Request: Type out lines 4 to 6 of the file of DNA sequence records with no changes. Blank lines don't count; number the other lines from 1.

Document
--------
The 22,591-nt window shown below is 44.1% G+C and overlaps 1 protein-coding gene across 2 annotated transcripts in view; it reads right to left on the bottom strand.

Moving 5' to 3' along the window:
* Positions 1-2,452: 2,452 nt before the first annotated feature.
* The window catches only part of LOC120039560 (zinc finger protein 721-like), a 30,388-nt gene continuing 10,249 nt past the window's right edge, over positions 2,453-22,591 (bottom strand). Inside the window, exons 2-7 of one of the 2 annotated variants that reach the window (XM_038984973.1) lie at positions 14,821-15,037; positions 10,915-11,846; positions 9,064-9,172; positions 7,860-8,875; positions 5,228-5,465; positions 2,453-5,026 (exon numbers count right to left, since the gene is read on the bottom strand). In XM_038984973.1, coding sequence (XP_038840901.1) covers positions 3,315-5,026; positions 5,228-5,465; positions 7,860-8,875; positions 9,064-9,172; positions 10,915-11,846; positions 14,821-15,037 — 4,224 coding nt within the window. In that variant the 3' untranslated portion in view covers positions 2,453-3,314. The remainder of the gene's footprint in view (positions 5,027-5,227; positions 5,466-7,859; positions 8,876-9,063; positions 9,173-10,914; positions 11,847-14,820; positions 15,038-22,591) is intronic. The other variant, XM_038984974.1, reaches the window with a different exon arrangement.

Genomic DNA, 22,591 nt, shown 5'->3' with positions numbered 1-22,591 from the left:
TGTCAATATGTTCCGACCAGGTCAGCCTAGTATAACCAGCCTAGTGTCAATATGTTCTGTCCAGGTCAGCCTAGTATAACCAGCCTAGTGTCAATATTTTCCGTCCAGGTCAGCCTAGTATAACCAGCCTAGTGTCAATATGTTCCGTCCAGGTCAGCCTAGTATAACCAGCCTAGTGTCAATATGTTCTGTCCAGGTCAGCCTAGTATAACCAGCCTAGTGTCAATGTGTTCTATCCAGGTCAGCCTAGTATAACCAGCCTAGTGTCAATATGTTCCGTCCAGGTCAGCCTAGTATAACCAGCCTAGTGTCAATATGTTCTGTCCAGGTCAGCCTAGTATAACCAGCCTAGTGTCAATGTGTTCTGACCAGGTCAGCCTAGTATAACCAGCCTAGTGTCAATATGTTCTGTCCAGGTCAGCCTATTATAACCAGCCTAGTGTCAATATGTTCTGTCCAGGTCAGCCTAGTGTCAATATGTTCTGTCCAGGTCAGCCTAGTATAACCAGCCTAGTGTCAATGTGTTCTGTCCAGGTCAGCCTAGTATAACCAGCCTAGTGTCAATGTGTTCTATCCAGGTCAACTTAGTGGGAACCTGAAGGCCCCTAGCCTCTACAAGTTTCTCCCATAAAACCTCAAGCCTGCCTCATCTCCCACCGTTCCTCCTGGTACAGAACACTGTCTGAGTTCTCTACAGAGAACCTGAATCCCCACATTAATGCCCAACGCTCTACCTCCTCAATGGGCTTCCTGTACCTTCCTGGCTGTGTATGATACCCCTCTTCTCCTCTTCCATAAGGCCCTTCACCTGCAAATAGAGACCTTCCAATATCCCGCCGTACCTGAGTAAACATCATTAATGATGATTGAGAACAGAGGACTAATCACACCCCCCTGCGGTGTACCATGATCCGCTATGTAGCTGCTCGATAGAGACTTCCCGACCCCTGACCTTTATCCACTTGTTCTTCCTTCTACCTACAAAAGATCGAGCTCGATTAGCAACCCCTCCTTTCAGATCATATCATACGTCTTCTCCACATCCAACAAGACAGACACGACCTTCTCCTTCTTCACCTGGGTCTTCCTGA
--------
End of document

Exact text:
* The window catches only part of LOC120039560 (zinc finger protein 721-like), a 30,388-nt gene continuing 10,249 nt past the window's right edge, over positions 2,453-22,591 (bottom strand). Inside the window, exons 2-7 of one of the 2 annotated variants that reach the window (XM_038984973.1) lie at positions 14,821-15,037; positions 10,915-11,846; positions 9,064-9,172; positions 7,860-8,875; positions 5,228-5,465; positions 2,453-5,026 (exon numbers count right to left, since the gene is read on the bottom strand). In XM_038984973.1, coding sequence (XP_038840901.1) covers positions 3,315-5,026; positions 5,228-5,465; positions 7,860-8,875; positions 9,064-9,172; positions 10,915-11,846; positions 14,821-15,037 — 4,224 coding nt within the window. In that variant the 3' untranslated portion in view covers positions 2,453-3,314. The remainder of the gene's footprint in view (positions 5,027-5,227; positions 5,466-7,859; positions 8,876-9,063; positions 9,173-10,914; positions 11,847-14,820; positions 15,038-22,591) is intronic. The other variant, XM_038984974.1, reaches the window with a different exon arrangement.

Genomic DNA, 22,591 nt, shown 5'->3' with positions numbered 1-22,591 from the left:
TGTCAATATGTTCCGACCAGGTCAGCCTAGTATAACCAGCCTAGTGTCAATATGTTCTGTCCAGGTCAGCCTAGTATAACCAGCCTAGTGTCAATATTTTCCGTCCAGGTCAGCCTAGTATAACCAGCCTAGTGTCAATATGTTCCGTCCAGGTCAGCCTAGTATAACCAGCCTAGTGTCAATATGTTCTGTCCAGGTCAGCCTAGTATAACCAGCCTAGTGTCAATGTGTTCTATCCAGGTCAGCCTAGTATAACCAGCCTAGTGTCAATATGTTCCGTCCAGGTCAGCCTAGTATAACCAGCCTAGTGTCAATATGTTCTGTCCAGGTCAGCCTAGTATAACCAGCCTAGTGTCAATGTGTTCTGACCAGGTCAGCCTAGTATAACCAGCCTAGTGTCAATATGTTCTGTCCAGGTCAGCCTATTATAACCAGCCTAGTGTCAATATGTTCTGTCCAGGTCAGCCTAGTGTCAATATGTTCTGTCCAGGTCAGCCTAGTATAACCAGCCTAGTGTCAATGTGTTCTGTCCAGGTCAGCCTAGTATAACCAGCCTAGTGTCAATGTGTTCTATCCAGGTCAACTTAGTGGGAACCTGAAGGCCCCTAGCCTCTACAAGTTTCTCCCATAAAACCTCAAGCCTGCCTCATCTCCCACCGTTCCTCCTGGTACAGAACACTGTCTGAGTTCTCTACAGAGAACCTGAATCCCCACATTAATGCCCAACGCTCTACCTCCTCAATGGGCTTCCTGTACCTTCCTGGCTGTGTATGATACCCCTCTTCTCCTCTTCCATAAGGCCCTTCACCTGCAAATAGAGACCTTCCAATATCCCGCCGTACCTGAGTAAACATCATTAATGATGATTGAGAACAGAGGACTAATCACACCCCCCTGCGGTGTACCATGATCCGCTATGTAGCTGCTCGATAGAGACTTCCCGACCCCTGACCTTTATCCACTTGTTCTTCCTTCTACCTACAAAAGATCGAGCTCGATTAGCAACCCCTCCTTTCAGATCATATCATACGTCTTCTCCACATCCAACAAGACAGACACGACCTTCTCCTTCTTCACCTGGGTCTTCCTGA